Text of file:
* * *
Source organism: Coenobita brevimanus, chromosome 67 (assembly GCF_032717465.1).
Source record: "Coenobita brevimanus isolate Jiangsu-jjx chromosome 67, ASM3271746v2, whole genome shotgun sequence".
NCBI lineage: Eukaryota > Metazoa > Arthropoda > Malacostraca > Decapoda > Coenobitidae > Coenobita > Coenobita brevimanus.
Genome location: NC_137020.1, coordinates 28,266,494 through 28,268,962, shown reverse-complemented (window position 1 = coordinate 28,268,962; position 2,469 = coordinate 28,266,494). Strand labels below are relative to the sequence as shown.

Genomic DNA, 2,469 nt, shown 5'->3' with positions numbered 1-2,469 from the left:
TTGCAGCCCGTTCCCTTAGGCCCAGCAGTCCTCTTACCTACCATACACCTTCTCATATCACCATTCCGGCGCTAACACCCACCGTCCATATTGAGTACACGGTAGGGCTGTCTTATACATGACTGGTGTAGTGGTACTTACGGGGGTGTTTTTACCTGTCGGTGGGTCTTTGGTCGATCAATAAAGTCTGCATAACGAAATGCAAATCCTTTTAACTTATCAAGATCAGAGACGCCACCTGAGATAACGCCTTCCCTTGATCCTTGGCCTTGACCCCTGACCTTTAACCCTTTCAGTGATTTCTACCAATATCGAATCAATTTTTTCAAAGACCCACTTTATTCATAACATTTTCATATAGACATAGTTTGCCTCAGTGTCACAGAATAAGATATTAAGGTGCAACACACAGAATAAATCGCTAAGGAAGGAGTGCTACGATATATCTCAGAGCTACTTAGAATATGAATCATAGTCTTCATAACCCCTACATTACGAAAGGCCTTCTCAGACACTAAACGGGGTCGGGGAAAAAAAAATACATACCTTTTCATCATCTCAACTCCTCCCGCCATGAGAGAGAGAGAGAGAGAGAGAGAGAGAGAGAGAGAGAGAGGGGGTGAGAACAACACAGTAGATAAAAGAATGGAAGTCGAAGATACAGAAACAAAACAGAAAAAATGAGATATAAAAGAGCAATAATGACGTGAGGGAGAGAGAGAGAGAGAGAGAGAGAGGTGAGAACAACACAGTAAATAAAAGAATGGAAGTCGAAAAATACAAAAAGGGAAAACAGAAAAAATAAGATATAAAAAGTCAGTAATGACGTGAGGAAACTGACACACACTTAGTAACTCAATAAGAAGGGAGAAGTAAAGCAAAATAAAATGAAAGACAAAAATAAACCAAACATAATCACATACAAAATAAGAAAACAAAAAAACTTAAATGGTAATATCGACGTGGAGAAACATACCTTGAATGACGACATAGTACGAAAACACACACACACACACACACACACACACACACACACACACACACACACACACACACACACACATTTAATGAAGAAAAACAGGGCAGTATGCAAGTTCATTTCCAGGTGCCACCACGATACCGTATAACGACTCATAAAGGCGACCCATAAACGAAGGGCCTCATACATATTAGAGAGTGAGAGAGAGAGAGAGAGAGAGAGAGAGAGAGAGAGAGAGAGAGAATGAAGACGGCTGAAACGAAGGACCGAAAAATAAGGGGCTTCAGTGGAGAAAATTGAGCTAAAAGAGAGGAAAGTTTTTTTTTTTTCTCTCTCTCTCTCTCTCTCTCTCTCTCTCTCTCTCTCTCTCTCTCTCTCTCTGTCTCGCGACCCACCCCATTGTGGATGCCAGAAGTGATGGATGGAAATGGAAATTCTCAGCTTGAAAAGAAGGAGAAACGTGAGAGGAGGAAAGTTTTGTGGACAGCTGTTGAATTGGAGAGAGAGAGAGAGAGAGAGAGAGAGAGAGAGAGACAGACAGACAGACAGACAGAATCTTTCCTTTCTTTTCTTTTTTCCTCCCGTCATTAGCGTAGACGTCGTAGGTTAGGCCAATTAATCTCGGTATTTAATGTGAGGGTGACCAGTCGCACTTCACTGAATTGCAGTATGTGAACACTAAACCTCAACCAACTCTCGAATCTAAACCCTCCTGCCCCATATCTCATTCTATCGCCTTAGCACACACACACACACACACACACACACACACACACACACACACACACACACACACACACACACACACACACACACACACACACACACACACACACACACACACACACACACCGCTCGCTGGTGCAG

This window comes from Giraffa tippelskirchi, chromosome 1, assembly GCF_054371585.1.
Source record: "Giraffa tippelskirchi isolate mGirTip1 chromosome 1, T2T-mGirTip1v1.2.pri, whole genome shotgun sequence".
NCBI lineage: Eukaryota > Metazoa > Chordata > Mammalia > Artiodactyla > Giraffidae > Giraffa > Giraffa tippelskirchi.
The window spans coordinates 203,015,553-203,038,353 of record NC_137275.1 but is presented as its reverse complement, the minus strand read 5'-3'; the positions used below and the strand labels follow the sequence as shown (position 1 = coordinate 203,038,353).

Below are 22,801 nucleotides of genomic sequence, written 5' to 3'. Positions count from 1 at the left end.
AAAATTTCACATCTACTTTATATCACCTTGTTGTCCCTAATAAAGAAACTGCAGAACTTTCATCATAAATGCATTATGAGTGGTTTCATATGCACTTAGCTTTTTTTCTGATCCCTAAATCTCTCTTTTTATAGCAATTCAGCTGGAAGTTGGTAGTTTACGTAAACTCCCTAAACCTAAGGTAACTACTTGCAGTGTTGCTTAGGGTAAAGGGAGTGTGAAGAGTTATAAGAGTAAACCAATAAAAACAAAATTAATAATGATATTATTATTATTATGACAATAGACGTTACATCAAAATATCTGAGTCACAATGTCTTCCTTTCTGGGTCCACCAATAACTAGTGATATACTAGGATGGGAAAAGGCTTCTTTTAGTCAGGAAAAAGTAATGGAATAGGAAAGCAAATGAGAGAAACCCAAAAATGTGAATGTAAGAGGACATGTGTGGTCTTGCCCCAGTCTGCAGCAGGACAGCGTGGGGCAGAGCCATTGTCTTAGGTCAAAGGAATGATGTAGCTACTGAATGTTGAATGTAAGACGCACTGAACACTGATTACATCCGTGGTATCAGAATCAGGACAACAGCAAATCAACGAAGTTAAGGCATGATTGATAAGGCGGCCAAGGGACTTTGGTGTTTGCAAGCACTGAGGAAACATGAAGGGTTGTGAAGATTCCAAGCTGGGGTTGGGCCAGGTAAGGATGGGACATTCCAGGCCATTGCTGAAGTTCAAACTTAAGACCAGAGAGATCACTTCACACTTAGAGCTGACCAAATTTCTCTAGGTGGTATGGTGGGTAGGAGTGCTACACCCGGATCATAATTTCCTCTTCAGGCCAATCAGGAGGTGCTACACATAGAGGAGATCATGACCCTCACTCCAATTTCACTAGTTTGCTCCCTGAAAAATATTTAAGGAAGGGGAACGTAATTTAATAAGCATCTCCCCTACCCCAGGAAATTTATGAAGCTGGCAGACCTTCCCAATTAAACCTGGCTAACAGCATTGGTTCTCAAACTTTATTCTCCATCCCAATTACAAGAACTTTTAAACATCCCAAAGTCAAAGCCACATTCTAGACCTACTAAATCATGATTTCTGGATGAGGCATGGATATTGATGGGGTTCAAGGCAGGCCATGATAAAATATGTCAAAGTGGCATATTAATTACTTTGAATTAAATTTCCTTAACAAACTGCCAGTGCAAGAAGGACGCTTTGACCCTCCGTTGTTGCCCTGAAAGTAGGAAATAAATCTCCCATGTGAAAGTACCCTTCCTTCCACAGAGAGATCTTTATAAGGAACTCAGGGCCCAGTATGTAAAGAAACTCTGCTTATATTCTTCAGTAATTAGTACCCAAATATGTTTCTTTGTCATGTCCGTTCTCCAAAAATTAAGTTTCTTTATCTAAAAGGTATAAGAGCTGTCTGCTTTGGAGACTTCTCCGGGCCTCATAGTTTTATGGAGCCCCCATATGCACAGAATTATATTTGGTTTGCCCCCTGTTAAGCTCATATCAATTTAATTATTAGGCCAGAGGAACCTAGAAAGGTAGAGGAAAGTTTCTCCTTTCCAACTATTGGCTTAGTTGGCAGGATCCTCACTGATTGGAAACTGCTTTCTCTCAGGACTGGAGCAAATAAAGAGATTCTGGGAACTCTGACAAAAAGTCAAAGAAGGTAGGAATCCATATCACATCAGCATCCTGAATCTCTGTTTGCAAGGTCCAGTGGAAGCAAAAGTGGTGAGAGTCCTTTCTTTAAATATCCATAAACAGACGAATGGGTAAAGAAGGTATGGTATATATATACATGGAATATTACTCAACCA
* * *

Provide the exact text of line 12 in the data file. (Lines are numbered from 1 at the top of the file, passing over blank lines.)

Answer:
AAAATTTCACATCTACTTTATATCACCTTGTTGTCCCTAATAAAGAAACTGCAGAACTTTCATCATAAATGCATTATGAGTGGTTTCATATGCACTTAGCTTTTTTTCTGATCCCTAAATCTCTCTTTTTATAGCAATTCAGCTGGAAGTTGGTAGTTTACGTAAACTCCCTAAACCTAAGGTAACTACTTGCAGTGTTGCTTAGGGTAAAGGGAGTGTGAAGAGTTATAAGAGTAAACCAATAAAAACAAAATTAATAATGATATTATTATTATTATGACAATAGACGTTACATCAAAATATCTGAGTCACAATGTCTTCCTTTCTGGGTCCACCAATAACTAGTGATATACTAGGATGGGAAAAGGCTTCTTTTAGTCAGGAAAAAGTAATGGAATAGGAAAGCAAATGAGAGAAACCCAAAAATGTGAATGTAAGAGGACATGTGTGGTCTTGCCCCAGTCTGCAGCAGGACAGCGTGGGGCAGAGCCATTGTCTTAGGTCAAAGGAATGATGTAGCTACTGAATGTTGAATGTAAGACGCACTGAACACTGATTACATCCGTGGTATCAGAATCAGGACAACAGCAAATCAACGAAGTTAAGGCATGATTGATAAGGCGGCCAAGGGACTTTGGTGTTTGCAAGCACTGAGGAAACATGAAGGGTTGTGAAGATTCCAAGCTGGGGTTGGGCCAGGTAAGGATGGGACATTCCAGGCCATTGCTGAAGTTCAAACTTAAGACCAGAGAGATCACTTCACACTTAGAGCTGACCAAATTTCTCTAGGTGGTATGGTGGGTAGGAGTGCTACACCCGGATCATAATTTCCTCTTCAGGCCAATCAGGAGGTGCTACACATAGAGGAGATCATGACCCTCACTCCAATTTCACTAGTTTGCTCCCTGAAAAATATTTAAGGAAGGGGAACGTAATTTAATAAGCATCTCCCCTACCCCAGGAAATTTATGAAGCTGGCAGACCTTCCCAATTAAACCTGGCTAACAGCATTGGTTCTCAAACTTTATTCTCCATCCCAATTACAAGAACTTTTAAACATCCCAAAGTCAAAGCCACATTCTAGACCTACTAAATCATGATTTCTGGATGAGGCATGGATATTGATGGGGTTCAAGGCAGGCCATGATAAAATATGTCAAAGTGGCATATTAATTACTTTGAATTAAATTTCCTTAACAAACTGCCAGTGCAAGAAGGACGCTTTGACCCTCCGTTGTTGCCCTGAAAGTAGGAAATAAATCTCCCATGTGAAAGTACCCTTCCTTCCACAGAGAGATCTTTATAAGGAACTCAGGGCCCAGTATGTAAAGAAACTCTGCTTATATTCTTCAGTAATTAGTACCCAAATATGTTTCTTTGTCATGTCCGTTCTCCAAAAATTAAGTTTCTTTATCTAAAAGGTATAAGAGCTGTCTGCTTTGGAGACTTCTCCGGGCCTCATAGTTTTATGGAGCCCCCATATGCACAGAATTATATTTGGTTTGCCCCCTGTTAAGCTCATATCAATTTAATTATTAGGCCAGAGGAACCTAGAAAGGTAGAGGAAAGTTTCTCCTTTCCAACTATTGGCTTAGTTGGCAGGATCCTCACTGATTGGAAACTGCTTTCTCTCAGGACTGGAGCAAATAAAGAGATTCTGGGAACTCTGACAAAAAGTCAAAGAAGGTAGGAATCCATATCACATCAGCATCCTGAATCTCTGTTTGCAAGGTCCAGTGGAAGCAAAAGTGGTGAGAGTCCTTTCTTTAAATATCCATAAACAGACGAATGGGTAAAGAAGGTATGGTATATATATACATGGAATATTACTCAACCA